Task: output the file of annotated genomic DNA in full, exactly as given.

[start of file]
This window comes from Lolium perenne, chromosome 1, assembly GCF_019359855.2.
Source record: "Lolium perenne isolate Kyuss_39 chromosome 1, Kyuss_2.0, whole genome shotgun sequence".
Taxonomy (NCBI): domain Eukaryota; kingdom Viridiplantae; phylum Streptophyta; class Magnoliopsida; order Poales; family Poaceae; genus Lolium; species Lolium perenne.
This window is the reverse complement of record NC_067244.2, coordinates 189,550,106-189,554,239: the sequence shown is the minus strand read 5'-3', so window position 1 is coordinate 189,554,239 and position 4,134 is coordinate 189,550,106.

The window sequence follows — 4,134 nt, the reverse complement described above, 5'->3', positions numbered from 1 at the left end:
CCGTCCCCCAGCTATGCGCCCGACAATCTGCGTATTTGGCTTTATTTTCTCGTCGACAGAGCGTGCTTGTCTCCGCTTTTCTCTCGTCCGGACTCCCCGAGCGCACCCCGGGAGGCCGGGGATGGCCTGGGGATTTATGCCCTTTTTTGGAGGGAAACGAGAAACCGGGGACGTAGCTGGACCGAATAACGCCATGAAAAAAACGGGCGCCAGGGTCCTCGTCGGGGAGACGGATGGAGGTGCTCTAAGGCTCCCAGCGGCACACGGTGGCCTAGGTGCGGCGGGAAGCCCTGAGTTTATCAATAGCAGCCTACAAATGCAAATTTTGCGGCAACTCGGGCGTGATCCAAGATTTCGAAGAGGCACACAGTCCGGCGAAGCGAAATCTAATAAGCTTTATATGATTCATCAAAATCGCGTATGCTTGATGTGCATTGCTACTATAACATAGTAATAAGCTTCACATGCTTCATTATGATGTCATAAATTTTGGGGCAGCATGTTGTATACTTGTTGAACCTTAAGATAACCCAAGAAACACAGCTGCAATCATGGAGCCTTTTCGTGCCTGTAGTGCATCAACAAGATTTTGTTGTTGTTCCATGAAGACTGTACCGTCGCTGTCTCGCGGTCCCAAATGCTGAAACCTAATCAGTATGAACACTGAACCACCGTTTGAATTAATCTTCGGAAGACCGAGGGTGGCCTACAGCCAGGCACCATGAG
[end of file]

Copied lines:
This window comes from Lolium perenne, chromosome 1, assembly GCF_019359855.2.
Source record: "Lolium perenne isolate Kyuss_39 chromosome 1, Kyuss_2.0, whole genome shotgun sequence".
Taxonomy (NCBI): domain Eukaryota; kingdom Viridiplantae; phylum Streptophyta; class Magnoliopsida; order Poales; family Poaceae; genus Lolium; species Lolium perenne.
This window is the reverse complement of record NC_067244.2, coordinates 189,550,106-189,554,239: the sequence shown is the minus strand read 5'-3', so window position 1 is coordinate 189,554,239 and position 4,134 is coordinate 189,550,106.

The window sequence follows — 4,134 nt, the reverse complement described above, 5'->3', positions numbered from 1 at the left end:
CCGTCCCCCAGCTATGCGCCCGACAATCTGCGTATTTGGCTTTATTTTCTCGTCGACAGAGCGTGCTTGTCTCCGCTTTTCTCTCGTCCGGACTCCCCGAGCGCACCCCGGGAGGCCGGGGATGGCCTGGGGATTTATGCCCTTTTTTGGAGGGAAACGAGAAACCGGGGACGTAGCTGGACCGAATAACGCCATGAAAAAAACGGGCGCCAGGGTCCTCGTCGGGGAGACGGATGGAGGTGCTCTAAGGCTCCCAGCGGCACACGGTGGCCTAGGTGCGGCGGGAAGCCCTGAGTTTATCAATAGCAGCCTACAAATGCAAATTTTGCGGCAACTCGGGCGTGATCCAAGATTTCGAAGAGGCACACAGTCCGGCGAAGCGAAATCTAATAAGCTTTATATGATTCATCAAAATCGCGTATGCTTGATGTGCATTGCTACTATAACATAGTAATAAGCTTCACATGCTTCATTATGATGTCATAAATTTTGGGGCAGCATGTTGTATACTTGTTGAACCTTAAGATAACCCAAGAAACACAGCTGCAATCATGGAGCCTTTTCGTGCCTGTAGTGCATCAACAAGATTTTGTTGTTGTTCCATGAAGACTGTACCGTCGCTGTCTCGCGGTCCCAAATGCTGAAACCTAATCAGTATGAACACTGAACCACCGTTTGAATTAATCTTCGGAAGACCGAGGGTGGCCTACAGCCAGGCACCATGAG